How you hook and fight a fish you are going to release is a big deal... to the fish
For once, I didn’t screw up the cast and fired the only blue crab we had just in front of a quickly moving school of permit. A 40-pounder inhaled it and took off, ripping line from the spinning reel at an alarming rate. The commotion didn’t go unnoticed by a 6-foot-long bull shark, which sensed an easy meal and closed in for the kill.
OUT ON “BAIL”
It was like a WWI dogfight. The “man in the gray suit” was all over the permit’s tail. Just when it looked like the shark was going to take a crescent-shaped bite o’ sushi out of the permit, I did something I’d only heard of before: I flipped the bail open on the reel, which released the pressure on the fish. The permit shifted gears. It immediately put a few feet between it and certain death, and its sudden gain in speed and mobility caused the shark to lose interest. I thought I’d lost the fish, but when I reengaged the reel, the circle hook was still connected. I was able to reel it in, grab it by the tail, hoist it out of the water for a quick photo for my article and revive it while keeping a wary lookout for a reappearance of Jaws Jr. This bail-flipping technique is also beneficial to use with a fish that’s heading toward tangled roots or a dock, because it thinks it’s gotten free.
One of the most serious side effects for a fish that’s hooked by an angler is a buildup of lactic acid in its system. Prolonged fights can lead to blood acidification, which can disrupt the fish’s metabolism. If a fish can’t get its blood chemistry back to normal levels, it may die, sometimes days after the fight. Anglers can do two things to help the fish.
The first way to shorten a fight is to use appropriately sized rods and reels. Most anglers have a pretty fair idea of the fish they will be catching, so gear up accordingly. When trolling for species such as mahi-mahi (dolphin fish), use heavier gear, because you never know what size fish will attack the bait. It could be a 5-pound dolphin or a marlin. You can still have light-tackle fun if the mahi you reel in is a small schoolie. Just keep one hooked next to the boat, break out the smaller rods and flip cut bait to the ones that are visible.
Another way to keep a battle short is to fight fish aggressively. Always keep heavy pressure on them and try to gain line whenever possible, and follow the fish with the boat, to avoid having to drag the fish all the way in. Inexperienced anglers tend to hang on and let the fish dictate the fight. Use short pump-and-reel motions on larger fish to gain line, and don’t let up. Tarpon will fight for hours if you don’t apply max pressure from the start. When one comes to the top, use a sideways sweeping motion of the rod to try to turn its head. Once accomplished, a tarpon will often give up.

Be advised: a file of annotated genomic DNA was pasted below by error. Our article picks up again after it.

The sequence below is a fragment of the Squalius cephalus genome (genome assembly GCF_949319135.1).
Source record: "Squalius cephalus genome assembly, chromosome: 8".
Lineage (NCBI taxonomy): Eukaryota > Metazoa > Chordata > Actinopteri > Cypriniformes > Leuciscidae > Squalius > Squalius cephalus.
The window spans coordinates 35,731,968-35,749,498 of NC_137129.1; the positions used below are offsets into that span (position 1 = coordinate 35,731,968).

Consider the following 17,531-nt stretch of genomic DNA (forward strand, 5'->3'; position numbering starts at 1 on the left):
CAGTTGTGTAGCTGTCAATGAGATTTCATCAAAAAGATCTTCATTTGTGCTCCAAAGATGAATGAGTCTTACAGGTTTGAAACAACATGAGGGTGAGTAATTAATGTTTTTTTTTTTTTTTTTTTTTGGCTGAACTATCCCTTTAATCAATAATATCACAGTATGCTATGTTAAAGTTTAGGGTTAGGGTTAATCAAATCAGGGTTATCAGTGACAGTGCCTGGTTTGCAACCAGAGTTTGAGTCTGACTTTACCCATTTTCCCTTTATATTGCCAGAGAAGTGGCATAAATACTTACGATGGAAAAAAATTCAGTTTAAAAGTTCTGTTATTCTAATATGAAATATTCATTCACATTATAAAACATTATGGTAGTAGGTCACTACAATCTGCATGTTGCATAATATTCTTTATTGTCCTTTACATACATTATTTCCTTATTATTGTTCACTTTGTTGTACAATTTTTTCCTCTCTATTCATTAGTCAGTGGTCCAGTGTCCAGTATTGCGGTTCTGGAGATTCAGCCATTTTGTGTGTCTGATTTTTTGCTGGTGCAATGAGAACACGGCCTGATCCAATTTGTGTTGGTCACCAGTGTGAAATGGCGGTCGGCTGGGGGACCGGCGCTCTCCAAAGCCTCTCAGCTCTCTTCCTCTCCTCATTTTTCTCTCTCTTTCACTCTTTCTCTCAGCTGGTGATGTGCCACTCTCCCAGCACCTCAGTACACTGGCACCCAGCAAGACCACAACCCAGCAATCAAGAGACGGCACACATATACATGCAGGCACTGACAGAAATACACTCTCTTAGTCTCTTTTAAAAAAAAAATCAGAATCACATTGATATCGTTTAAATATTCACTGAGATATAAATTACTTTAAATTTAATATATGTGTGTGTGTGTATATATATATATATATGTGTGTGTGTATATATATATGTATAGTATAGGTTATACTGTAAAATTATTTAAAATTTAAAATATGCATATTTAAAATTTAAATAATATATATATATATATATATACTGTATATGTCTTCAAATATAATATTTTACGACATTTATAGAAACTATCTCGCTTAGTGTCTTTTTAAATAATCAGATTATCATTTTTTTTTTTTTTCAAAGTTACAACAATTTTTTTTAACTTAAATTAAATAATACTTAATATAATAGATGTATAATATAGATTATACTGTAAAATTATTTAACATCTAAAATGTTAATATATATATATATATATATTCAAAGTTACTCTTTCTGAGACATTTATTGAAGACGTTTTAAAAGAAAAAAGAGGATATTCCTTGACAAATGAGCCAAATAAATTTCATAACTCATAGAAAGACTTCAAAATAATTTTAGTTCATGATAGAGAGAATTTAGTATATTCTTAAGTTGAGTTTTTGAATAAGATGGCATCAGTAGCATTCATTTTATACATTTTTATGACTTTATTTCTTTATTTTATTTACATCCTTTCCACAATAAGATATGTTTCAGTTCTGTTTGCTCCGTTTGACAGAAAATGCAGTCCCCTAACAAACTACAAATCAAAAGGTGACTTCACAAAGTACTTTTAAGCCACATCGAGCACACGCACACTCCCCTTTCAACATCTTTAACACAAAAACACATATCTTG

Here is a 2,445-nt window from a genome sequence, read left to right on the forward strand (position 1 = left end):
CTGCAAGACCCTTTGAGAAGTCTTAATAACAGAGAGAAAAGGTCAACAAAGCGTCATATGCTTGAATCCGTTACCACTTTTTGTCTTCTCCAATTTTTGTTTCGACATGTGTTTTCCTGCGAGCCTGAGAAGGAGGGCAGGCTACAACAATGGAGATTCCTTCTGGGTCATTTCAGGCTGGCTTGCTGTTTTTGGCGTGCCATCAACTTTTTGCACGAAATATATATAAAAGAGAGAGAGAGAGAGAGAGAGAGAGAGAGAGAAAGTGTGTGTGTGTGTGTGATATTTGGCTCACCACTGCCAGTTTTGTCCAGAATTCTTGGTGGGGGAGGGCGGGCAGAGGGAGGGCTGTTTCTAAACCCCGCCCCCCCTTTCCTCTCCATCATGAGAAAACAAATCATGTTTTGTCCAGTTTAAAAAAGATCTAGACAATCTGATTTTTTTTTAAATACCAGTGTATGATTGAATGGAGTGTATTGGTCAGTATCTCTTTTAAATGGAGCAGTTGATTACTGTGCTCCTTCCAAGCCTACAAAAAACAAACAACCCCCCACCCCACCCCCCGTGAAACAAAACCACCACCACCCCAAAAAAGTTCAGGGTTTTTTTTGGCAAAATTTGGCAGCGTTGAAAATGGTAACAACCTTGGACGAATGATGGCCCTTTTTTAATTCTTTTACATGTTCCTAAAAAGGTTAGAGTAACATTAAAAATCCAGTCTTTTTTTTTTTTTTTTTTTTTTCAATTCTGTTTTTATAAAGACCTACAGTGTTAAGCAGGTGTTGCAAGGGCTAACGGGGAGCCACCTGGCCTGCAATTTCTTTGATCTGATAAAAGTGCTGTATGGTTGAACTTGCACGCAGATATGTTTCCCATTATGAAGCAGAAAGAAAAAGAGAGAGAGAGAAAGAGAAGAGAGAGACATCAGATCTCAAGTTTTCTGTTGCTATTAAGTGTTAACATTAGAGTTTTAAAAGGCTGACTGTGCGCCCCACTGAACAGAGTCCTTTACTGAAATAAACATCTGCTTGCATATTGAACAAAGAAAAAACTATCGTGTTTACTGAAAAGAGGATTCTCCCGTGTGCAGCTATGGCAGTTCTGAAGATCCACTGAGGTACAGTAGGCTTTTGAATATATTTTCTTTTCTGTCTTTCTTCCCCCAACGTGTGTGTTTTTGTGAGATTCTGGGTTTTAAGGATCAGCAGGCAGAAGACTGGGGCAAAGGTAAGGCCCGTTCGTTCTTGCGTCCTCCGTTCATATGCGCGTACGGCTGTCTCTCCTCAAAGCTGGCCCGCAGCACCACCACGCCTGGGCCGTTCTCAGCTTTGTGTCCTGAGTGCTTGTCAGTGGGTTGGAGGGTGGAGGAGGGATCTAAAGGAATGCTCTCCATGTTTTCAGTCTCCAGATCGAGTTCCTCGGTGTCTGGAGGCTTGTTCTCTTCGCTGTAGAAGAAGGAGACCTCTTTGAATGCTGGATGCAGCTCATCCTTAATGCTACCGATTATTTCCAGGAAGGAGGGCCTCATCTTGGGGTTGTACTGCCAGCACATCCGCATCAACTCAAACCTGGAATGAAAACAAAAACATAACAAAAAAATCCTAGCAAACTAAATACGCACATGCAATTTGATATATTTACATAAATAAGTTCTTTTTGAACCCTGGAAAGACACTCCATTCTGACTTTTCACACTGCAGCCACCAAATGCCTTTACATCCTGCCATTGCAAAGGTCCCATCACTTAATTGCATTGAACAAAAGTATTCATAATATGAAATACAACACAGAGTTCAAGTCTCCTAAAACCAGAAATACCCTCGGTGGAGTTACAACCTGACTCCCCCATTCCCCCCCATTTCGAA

WHEN TO GO SLOW
Bringing up a deep-water fish too quickly will cause its swim bladder to inflate, at which point the angler will have to use a venting tool to deflate the bladder so the fish can go back down (before being eaten). Of course, most fish in deep water are caught on structure, so you have to be immediately aggressive to get them out of reefs or rocks. Once they are clear, however, use slow but steady pressure. Doing so often allows the fish to acclimate to the reduced water pressure and come to the top with its bladder uninflated. I’ve found that sometimes a slow, steady retrieve can keep a fish from panicking, so it will go with the path of least resistance — leaving it healthier after the fight.
TROUBLE WITH TREBLES
Treble hooks are highly effective at snaring fish, especially when two or three of them are on a lure. As I’ve discovered over the years, they are also really good at sticking anglers. There is some evidence that treble hooks save fish lives by reducing gut-hooking, which is the most common cause of fish catch mortality, but using circle hooks when fishing with natural bait will prevent that too. With treble hooks, more than one hook often bites home, making it difficult to gently remove it without damaging a fish’s mouth.
For the last decade, I’ve used single hooks instead of trebles, but single hooks can affect a lure’s action. So I was really pleased when I received some sample lures from Rapala, including the Twitchin’ Minnow and Twitchin’ Mullet X-RAP Single Hook Series. I’ve used them to catch trout, which have very fragile mouths, without harm. To make single hooks even less invasive, mash down the barb. As long as you keep steady pressure on, fish stay hooked. Plus, it’s far more sporting … which is what catch and release is all about.